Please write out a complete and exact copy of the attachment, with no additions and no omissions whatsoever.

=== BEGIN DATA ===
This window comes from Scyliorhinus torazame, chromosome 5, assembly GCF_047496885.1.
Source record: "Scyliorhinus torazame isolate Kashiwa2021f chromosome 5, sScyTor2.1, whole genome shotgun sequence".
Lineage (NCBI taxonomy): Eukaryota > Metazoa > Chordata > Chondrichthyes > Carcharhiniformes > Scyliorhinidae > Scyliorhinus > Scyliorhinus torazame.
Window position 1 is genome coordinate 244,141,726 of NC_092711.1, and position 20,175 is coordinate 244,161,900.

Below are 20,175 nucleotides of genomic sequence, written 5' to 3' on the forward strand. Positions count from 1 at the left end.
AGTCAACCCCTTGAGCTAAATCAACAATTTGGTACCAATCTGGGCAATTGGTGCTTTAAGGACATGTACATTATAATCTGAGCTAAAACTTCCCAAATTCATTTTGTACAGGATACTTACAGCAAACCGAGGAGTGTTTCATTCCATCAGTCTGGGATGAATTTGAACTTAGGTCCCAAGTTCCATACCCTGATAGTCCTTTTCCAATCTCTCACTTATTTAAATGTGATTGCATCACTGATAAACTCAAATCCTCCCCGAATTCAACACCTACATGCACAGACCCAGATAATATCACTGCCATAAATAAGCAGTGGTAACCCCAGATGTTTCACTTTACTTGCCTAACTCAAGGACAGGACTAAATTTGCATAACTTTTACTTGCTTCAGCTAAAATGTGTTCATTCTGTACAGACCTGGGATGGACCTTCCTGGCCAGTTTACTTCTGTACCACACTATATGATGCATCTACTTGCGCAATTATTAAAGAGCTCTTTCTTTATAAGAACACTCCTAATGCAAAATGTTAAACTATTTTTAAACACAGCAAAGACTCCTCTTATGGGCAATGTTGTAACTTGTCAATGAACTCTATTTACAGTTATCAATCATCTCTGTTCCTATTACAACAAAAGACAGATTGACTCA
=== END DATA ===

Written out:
This window comes from Scyliorhinus torazame, chromosome 5, assembly GCF_047496885.1.
Source record: "Scyliorhinus torazame isolate Kashiwa2021f chromosome 5, sScyTor2.1, whole genome shotgun sequence".
Lineage (NCBI taxonomy): Eukaryota > Metazoa > Chordata > Chondrichthyes > Carcharhiniformes > Scyliorhinidae > Scyliorhinus > Scyliorhinus torazame.
Window position 1 is genome coordinate 244,141,726 of NC_092711.1, and position 20,175 is coordinate 244,161,900.

Below are 20,175 nucleotides of genomic sequence, written 5' to 3' on the forward strand. Positions count from 1 at the left end.
AGTCAACCCCTTGAGCTAAATCAACAATTTGGTACCAATCTGGGCAATTGGTGCTTTAAGGACATGTACATTATAATCTGAGCTAAAACTTCCCAAATTCATTTTGTACAGGATACTTACAGCAAACCGAGGAGTGTTTCATTCCATCAGTCTGGGATGAATTTGAACTTAGGTCCCAAGTTCCATACCCTGATAGTCCTTTTCCAATCTCTCACTTATTTAAATGTGATTGCATCACTGATAAACTCAAATCCTCCCCGAATTCAACACCTACATGCACAGACCCAGATAATATCACTGCCATAAATAAGCAGTGGTAACCCCAGATGTTTCACTTTACTTGCCTAACTCAAGGACAGGACTAAATTTGCATAACTTTTACTTGCTTCAGCTAAAATGTGTTCATTCTGTACAGACCTGGGATGGACCTTCCTGGCCAGTTTACTTCTGTACCACACTATATGATGCATCTACTTGCGCAATTATTAAAGAGCTCTTTCTTTATAAGAACACTCCTAATGCAAAATGTTAAACTATTTTTAAACACAGCAAAGACTCCTCTTATGGGCAATGTTGTAACTTGTCAATGAACTCTATTTACAGTTATCAATCATCTCTGTTCCTATTACAACAAAAGACAGATTGACTCA